California’s Compassionate Use Act, the 1996 law that made this state the first in the country to allow medical marijuana, gave patients with serious illnesses a means to access cannabis products for free through small, non-profit collectives and dispensaries. However, since the passage of Proposition 64 in 2016, wherein California voters approved cultivation and sales of the drug for recreational use, funding for low-income patients qualified for medical marijuana through CUA has run dry.
Our Los Angeles marijuana lawyers know this is largely thanks to the fact that with legalization came a flood of state and local taxation. The drug is taxed at virtually every stage – from seed to sale – making it difficult if not impossible for patients to access the drug at lower costs as they once did. Marijuana is taxed largely the same whether it’s donated for medicinal use or sold for profit. The markup can be as much as 40 percent.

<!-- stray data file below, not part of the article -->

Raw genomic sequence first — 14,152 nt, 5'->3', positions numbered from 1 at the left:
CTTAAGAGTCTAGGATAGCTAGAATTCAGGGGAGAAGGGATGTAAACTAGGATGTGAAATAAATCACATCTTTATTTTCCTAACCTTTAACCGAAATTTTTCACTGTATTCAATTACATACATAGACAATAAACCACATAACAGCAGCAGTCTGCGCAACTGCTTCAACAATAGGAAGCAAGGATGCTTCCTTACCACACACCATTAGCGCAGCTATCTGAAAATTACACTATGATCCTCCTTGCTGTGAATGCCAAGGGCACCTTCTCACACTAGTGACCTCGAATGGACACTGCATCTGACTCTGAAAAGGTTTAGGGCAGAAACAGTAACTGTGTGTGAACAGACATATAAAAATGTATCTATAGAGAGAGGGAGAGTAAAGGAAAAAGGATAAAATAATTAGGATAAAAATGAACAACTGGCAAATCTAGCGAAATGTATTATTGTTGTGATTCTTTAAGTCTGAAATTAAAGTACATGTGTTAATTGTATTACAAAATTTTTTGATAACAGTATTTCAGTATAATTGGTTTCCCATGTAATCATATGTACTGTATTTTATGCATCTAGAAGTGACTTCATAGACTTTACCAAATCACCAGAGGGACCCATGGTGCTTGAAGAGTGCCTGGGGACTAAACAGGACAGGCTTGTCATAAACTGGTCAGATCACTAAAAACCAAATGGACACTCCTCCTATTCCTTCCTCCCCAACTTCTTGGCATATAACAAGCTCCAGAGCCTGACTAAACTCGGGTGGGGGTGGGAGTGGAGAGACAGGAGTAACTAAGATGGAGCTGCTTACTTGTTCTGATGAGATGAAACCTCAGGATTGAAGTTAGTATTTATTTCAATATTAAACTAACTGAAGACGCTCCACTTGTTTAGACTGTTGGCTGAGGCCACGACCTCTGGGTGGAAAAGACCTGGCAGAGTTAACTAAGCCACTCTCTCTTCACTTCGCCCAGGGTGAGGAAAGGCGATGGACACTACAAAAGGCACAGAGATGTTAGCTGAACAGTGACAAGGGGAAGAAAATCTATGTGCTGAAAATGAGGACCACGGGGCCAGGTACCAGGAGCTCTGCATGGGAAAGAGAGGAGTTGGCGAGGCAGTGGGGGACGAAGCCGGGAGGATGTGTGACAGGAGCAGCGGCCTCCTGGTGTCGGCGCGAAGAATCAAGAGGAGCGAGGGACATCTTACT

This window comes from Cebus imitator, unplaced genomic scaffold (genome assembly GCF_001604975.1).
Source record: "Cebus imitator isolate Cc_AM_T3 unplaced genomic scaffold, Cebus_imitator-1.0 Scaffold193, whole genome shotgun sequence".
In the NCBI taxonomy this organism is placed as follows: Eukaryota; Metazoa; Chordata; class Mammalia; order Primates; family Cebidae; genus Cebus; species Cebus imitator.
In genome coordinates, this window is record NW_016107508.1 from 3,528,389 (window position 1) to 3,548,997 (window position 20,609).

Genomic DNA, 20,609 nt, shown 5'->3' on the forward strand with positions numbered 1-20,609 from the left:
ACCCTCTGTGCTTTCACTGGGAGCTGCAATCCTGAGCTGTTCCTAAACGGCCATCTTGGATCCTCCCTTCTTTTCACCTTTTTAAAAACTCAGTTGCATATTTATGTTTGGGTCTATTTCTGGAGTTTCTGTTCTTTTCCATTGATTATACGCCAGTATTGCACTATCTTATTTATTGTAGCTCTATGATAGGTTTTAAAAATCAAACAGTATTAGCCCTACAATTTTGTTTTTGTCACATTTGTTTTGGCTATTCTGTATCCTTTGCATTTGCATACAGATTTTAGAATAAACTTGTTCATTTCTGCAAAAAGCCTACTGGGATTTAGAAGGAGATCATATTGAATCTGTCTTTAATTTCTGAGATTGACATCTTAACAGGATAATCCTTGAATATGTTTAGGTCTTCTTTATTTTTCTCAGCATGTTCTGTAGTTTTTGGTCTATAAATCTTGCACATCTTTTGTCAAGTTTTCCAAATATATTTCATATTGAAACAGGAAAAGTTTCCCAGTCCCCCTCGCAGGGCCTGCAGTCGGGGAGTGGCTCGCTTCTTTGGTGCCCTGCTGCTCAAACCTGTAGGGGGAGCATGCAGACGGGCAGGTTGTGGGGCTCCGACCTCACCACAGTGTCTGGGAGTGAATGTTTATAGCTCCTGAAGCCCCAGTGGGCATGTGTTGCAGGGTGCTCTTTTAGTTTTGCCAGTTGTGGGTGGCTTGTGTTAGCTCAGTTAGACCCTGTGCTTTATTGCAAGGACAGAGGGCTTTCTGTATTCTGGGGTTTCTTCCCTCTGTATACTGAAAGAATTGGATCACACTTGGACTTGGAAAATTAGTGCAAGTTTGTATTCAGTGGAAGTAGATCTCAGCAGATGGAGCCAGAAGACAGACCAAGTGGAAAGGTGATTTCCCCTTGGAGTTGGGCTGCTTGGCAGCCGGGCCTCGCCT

Patients who have relied on cannabis as a daily use medicinal said the prices have resulted in the plant being out of reach. Some point to this as yet another piece of the puzzle as to why the black market thrives. Low-income patients, veterans and others face buying illegal stock or else going without altogether. Some providers who were once paying $10-per-patient suddenly were suddenly paying $100-a-patient after Prop. 64.